O2 automation cuts offshore dependence and saves millions
O2 is automating business processes to reduce the cost of back office operations and cut its reliance on offshore recruitment
Mobile operator O2 has deployed software to automate business processes, which will reduce the cost of back office operations and cut its reliance on offshore recruitment to cope with spikes in workload.
The software also enables the telco to make changes to business processes, thus freeing up the IT department to focus on major IT projects. O2 expects to save millions of pounds and get a return on investment in the first year, with year two and three delivering pure savings.
O2, the UK operation of Telefónica, processes about one million transactions every month. To ease the expense of the workload, it has about 400 people offshore in lower-cost locations.
Wayne Butterfield, head of back office operations at O2, said that although the cost of offshore resources to carry out processes is only a quarter of the onshore equivalent, “it is still a fairly large cost”.
Butterfield said O2’s back office has about 400 individual mini processes. These are small programmes to work around bigger processes to support new service offerings. Others are more general processes that are linked together to support a business need. Many of these are created because there is not an existing IT system in place. Each mini-process is a point of failure.
Business process efficiency
O2 has been running a process improvement programme for the past five years.
The company faced choices. It could have implemented a policy to create unsupported macros for business applications such as Microsoft Exchange to cater for change; it could have put in business cases whenever a fix was required; or it could have continued to expand back office or automate processes. Instead, it bought a licence to run 10 processes using business process automation software from Blue Prism.
Butterfield said the company looked at three suppliers to support its business process automation goals.
Part of the business case for buying the Blue Prism licences came when Apple decided to change the size of the SIMs in the latest iPhone. With less than six weeks' warning, 02 had to have a business process in place to deal with changing customer SIMs.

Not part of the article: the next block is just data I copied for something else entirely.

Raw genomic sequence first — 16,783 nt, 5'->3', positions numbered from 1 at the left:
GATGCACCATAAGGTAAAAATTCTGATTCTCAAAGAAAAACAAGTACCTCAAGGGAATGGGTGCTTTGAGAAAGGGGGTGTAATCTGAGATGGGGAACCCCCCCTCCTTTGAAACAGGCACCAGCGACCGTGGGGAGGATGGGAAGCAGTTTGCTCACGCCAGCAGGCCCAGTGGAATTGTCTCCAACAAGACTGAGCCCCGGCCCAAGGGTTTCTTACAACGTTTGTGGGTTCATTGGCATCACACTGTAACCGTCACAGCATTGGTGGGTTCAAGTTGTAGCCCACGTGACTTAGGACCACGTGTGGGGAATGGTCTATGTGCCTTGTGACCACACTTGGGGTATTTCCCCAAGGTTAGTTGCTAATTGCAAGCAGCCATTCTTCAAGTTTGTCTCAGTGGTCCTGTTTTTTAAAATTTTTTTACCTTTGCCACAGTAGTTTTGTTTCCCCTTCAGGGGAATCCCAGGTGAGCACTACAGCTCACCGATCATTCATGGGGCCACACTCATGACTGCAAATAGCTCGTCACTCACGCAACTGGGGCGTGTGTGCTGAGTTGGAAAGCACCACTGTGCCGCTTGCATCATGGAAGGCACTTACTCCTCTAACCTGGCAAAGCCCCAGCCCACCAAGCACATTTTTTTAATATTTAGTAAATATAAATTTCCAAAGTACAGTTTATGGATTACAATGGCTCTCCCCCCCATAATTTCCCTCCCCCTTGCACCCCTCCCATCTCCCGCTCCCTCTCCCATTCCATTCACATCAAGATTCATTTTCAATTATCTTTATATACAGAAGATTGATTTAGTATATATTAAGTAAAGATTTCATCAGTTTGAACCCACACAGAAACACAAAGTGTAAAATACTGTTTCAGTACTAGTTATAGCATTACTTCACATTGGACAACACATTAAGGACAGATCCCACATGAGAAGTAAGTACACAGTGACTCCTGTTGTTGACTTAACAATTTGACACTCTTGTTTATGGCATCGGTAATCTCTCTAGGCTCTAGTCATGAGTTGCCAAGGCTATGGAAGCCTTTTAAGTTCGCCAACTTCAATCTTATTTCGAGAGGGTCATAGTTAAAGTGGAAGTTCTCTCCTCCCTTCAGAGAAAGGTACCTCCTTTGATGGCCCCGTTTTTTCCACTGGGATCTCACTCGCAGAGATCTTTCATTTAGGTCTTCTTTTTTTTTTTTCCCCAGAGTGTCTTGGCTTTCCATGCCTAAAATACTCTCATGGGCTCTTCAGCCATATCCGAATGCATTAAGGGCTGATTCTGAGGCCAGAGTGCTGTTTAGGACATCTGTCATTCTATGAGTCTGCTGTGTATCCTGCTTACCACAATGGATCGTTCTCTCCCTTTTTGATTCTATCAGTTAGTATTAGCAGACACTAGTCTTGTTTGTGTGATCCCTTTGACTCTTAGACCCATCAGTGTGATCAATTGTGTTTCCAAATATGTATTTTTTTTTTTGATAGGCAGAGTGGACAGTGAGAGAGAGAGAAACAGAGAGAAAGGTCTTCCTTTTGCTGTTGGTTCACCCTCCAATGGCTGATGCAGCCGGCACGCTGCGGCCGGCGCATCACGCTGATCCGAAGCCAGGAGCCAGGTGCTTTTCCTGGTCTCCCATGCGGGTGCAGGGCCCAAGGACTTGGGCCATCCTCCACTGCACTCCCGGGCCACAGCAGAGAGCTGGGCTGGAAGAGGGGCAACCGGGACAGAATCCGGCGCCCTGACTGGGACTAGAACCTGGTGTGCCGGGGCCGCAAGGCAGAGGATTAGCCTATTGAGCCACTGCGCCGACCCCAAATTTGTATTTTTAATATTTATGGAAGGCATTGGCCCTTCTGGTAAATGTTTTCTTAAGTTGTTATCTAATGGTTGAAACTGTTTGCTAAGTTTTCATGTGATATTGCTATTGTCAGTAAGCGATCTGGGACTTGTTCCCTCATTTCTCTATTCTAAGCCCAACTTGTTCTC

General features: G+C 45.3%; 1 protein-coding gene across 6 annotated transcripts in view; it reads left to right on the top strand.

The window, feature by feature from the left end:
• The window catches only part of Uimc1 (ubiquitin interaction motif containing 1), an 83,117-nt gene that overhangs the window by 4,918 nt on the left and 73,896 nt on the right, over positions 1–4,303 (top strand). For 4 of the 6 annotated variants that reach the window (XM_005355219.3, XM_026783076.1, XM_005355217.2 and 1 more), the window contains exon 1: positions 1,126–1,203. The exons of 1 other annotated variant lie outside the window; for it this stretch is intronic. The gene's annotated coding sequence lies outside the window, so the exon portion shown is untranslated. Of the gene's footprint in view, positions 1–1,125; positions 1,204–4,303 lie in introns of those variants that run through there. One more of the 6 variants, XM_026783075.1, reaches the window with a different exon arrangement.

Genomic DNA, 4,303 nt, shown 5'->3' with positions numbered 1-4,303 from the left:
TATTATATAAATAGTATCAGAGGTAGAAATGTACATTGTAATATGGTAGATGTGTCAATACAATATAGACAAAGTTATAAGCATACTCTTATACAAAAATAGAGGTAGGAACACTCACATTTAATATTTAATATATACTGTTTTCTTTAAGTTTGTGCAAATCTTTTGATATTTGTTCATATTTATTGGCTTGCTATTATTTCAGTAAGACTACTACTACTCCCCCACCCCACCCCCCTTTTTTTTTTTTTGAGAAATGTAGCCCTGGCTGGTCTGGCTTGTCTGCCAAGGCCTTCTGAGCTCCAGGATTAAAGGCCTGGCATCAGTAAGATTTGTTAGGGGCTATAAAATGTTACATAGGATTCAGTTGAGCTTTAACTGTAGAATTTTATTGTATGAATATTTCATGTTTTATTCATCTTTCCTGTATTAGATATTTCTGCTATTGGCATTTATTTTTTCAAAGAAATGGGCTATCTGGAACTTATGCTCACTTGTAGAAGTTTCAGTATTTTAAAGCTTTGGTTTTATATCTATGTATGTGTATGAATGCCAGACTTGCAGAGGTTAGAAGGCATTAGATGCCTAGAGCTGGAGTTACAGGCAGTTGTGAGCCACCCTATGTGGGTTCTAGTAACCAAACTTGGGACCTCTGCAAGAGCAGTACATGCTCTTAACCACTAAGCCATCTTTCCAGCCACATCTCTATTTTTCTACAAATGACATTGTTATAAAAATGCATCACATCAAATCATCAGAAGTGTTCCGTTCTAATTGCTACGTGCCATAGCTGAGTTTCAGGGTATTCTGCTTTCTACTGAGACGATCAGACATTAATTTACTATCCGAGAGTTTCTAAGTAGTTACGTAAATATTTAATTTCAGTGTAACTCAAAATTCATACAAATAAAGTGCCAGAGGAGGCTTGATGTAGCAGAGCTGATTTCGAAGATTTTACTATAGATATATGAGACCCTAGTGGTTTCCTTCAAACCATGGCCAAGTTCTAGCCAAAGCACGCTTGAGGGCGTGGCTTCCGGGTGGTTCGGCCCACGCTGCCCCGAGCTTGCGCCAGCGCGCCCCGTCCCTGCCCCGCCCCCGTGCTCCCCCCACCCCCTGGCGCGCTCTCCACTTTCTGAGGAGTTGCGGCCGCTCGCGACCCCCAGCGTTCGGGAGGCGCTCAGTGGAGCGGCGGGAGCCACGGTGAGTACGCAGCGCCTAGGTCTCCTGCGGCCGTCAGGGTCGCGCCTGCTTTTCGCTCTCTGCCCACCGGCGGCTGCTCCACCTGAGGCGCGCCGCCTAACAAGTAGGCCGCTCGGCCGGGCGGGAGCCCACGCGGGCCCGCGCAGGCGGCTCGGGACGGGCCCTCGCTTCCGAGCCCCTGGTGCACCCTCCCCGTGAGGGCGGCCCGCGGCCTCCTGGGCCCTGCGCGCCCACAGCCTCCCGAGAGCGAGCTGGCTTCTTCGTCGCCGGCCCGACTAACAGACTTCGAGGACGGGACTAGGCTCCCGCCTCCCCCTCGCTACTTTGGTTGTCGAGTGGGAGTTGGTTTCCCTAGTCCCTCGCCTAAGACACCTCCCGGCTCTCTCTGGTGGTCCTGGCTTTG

Butterfield said that before the automation software was acquired, there would have been a three-month spike in demand for 60 full-time staff in India to cope with this.
Forrester recommendations for business process automation
Forrester recommends that businesses attempting to automate business processes should:
- Survey the organisation to assess the number of desktop artifacts used to coordinate work. These represent the biggest source of these improvement opportunities.
- Assess the methods and technology required for business self-service. Seek to empower business users to help themselves by building a culture of IT and business collaboration. IT will continue to provide governance, reliability and availability of services, while the business side concentrates on the market and their needs.
- First consider the presentation layer as the integration mechanism of choice. With the primary goal of enabling maximum business configurability with the minimum IT involvement, this approach will help avoid breaking existing systems.
“We were already in discussions with Blue Prism, and this helped speed up the procurement process," he said.
O2 has already used the software to automate four processes – its SIM swap process; customer migrations to new deals; the process for unlocking phones; and ad hoc changes to billing for large corporate customers.
There is more to come. “We procured to automate 10 processes. There is still space in the licence, and we will do more,” said Butterfield. The company is currently looking to automate tasks that are replicated, such as the internal business process of creating system IDs.
Self-service economics make sense
Butterfield said the reason it chose the Blue Prism software was the fact that business people can use it through a desktop interface.
The economics of self-service are too compelling to ignore, according to Forrester.
In a recent study, the analyst company said enabling business functions to self-serve through the presentation layer provides the fastest and most secure means to quickly develop a new business capability. “Within a governance structure set up by IT, this approach offers a new dimension to the way in which business functions and IT can work together with a clear means of supporting each other.
Forrester said there are many processes that can be automated but are being overlooked due to the tendency for businesses to look at bigger processes. “Many organisations simply don’t know how much improvement opportunity they’re missing. Traditionally, firms have focused on the big rocks in the garden while ignoring all the weeds that choke growth,” said Forrester.
As well as O2, Blue Prism's customer list includes the Co-operative Banking Group, Shop Direct, RWE npower, Fidelity Investments, the NHS and Experian.